2003 Jordan Vineyard & Winery Cabernet Sauvignon Alexander Valley: Retail $100. 81% Cabernet Sauvignon, 15% Merlot, 2% Petit Verdot, 2% Cabernet Franc. I opened a sample of the 2014 Jordan, so I thought this would be a fun mini-vertical (can two wines 11 years apart be considered a vertical?). Classic Alexander Cab/Jordan nose: blackberry, cassis, eucalyptus, and black pepper. Impeccable balance. Sure, there is fruit, but it is subdued. Sure, there is acid, but it balances the fruit nicely. And sure, there are tannins, but they are mostly integrated and render the wine a silky mélange of fruit and earthy notes. Bravo. Outstanding. 91-93 Points.

2001 Domaine Georges Vernay Côte-Rôtie Maison Rouge: Retail $65. 100% Syrah. My lovely wife asked for a Syrah and I know she meant “California” but I pulled this instead. Why? I like to be a bit contrarian from time to time, so I went full-on French. This 2001 is certainly starting to show the slightest bit of age (some moderately stewed fruit on the nose), but there is also black raspberry, anise, eucalyptus, and even tar. The palate is quite tart, with most of the fruit subtle if not subdued, but the balance is there, certainly. This really is delightful–far from overbearing, and with plenty of character, this might be on the downward slope, but it truly is fantastic. Outstanding. 91-93 Points.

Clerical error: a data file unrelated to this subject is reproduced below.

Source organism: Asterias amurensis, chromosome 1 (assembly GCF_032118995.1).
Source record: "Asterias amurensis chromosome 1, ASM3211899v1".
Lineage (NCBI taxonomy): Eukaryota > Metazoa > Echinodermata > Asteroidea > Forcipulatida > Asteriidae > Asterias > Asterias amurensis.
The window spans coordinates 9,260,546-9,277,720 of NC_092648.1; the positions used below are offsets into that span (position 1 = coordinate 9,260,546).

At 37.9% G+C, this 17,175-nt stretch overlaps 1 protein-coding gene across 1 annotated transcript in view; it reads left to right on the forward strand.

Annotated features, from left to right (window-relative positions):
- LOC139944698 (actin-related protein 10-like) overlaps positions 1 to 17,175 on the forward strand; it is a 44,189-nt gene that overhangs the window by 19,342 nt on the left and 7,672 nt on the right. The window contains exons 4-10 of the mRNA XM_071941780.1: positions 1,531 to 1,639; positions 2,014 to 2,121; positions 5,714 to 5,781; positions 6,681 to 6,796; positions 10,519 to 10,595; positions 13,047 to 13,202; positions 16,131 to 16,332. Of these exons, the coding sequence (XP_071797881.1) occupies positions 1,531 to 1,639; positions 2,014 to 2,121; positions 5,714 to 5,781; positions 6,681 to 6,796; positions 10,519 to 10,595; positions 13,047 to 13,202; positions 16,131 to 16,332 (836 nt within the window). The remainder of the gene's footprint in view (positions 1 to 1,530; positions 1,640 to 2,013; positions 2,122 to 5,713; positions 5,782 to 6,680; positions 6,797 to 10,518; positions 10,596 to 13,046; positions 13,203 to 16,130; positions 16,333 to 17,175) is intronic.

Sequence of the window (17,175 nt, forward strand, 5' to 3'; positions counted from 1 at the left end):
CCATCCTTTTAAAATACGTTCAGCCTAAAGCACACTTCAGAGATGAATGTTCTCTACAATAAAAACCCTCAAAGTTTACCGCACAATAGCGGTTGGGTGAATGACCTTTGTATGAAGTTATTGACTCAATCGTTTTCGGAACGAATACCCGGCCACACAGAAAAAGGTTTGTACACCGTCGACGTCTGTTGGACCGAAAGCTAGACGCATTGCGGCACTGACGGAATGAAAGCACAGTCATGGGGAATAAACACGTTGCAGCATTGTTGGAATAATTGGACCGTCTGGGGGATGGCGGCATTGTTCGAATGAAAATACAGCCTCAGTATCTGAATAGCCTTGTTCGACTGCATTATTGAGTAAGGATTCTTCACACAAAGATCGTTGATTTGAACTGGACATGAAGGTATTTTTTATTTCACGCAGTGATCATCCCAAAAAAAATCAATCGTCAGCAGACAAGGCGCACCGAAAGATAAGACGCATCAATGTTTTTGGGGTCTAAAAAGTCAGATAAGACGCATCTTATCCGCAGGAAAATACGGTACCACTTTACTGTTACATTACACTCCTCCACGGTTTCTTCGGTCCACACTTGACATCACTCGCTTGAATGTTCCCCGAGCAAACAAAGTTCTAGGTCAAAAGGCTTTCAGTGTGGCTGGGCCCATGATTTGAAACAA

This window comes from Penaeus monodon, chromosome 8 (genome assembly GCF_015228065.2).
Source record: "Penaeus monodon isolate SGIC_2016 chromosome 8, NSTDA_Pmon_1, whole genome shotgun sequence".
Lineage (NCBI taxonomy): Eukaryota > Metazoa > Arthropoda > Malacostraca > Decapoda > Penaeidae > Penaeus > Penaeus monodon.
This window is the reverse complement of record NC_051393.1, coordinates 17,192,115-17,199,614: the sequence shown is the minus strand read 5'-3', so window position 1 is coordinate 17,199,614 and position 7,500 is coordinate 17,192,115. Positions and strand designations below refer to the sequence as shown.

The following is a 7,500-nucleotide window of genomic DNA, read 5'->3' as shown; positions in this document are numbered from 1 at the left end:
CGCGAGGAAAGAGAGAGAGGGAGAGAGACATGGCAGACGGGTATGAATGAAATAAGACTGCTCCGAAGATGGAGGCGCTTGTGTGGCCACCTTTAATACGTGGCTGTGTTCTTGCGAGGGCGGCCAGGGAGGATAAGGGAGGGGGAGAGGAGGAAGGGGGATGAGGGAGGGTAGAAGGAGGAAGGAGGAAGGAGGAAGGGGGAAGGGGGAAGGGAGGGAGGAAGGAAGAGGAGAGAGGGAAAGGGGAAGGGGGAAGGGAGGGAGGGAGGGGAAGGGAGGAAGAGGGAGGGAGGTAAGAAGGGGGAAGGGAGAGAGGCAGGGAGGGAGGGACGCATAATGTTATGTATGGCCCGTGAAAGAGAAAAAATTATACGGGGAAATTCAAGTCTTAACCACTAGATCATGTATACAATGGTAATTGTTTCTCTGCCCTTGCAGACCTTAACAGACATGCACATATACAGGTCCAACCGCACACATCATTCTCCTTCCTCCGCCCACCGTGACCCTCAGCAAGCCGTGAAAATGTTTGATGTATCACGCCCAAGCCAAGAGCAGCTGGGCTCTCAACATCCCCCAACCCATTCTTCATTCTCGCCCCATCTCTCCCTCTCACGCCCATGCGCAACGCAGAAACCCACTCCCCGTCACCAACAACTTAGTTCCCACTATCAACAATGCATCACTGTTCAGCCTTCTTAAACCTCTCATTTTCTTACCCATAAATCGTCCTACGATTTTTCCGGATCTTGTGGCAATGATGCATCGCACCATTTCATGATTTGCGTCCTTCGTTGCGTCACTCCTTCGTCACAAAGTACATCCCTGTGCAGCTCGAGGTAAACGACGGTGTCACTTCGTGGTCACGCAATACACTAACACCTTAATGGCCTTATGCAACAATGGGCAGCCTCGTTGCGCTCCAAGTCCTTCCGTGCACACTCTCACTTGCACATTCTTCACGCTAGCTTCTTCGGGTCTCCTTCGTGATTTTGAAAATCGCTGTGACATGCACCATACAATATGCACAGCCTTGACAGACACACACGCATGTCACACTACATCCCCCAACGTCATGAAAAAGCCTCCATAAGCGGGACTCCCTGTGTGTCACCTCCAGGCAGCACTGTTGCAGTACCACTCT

WINE OF THE WEEK:
 There was a lot of good from which to choose this week. There were two Pinot Noirs from two of my favorite producers and, coincidentally, from the same vintage a dozen years ago. There was also the champagne from a producer in the relatively recently approved Aube region and a Syrah from the Northern Rhône region of Côte Rôtie. All reasonable choices, all worthy of Wine of the Week honors. This week, though, as possible a first (at least in a rather long time), I am opting for a Cabernet Sauvignon from California. Tom and Sally Jordan planted their first vineyard in 1972 with a desire to make wines that reminded them of those that they so enjoyed whilst traveling through France. There is little doubt that the 2003 Jordan Vineyard & Winery Cabernet Sauvignon Alexander Valley does just that while at the same time interjecting more than a little Northern California verve.

What was your Wine of the Week?

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About the drunken cyclist

I have been an occasional cycling tour guide in Europe for the past 20 years, visiting most of the wine regions of France. Through this "job" I developed a love for wine and the stories that often accompany the pulling of a cork. I live in Houston with my lovely wife and two wonderful sons.
This entry was posted in Cabernet Franc, Cabernet Sauvignon, Champagne, Chardonnay, Cinsault/Cinsaut, Merlot, Petit Verdot, Pinot Meunier, Pinot Noir, Rolle, Syrah, Tibouren/Tibourenc. Bookmark the permalink.

One Response to What We Have Been Drinking—6/4/18

  1. wineismylife says:

    When I was reading through your list before I got to the bottom I would’ve swore you would’ve picked the 2006 Argyle Pinot Noir Spirithouse as your wine of the week. Hard to beat that wine.

    Like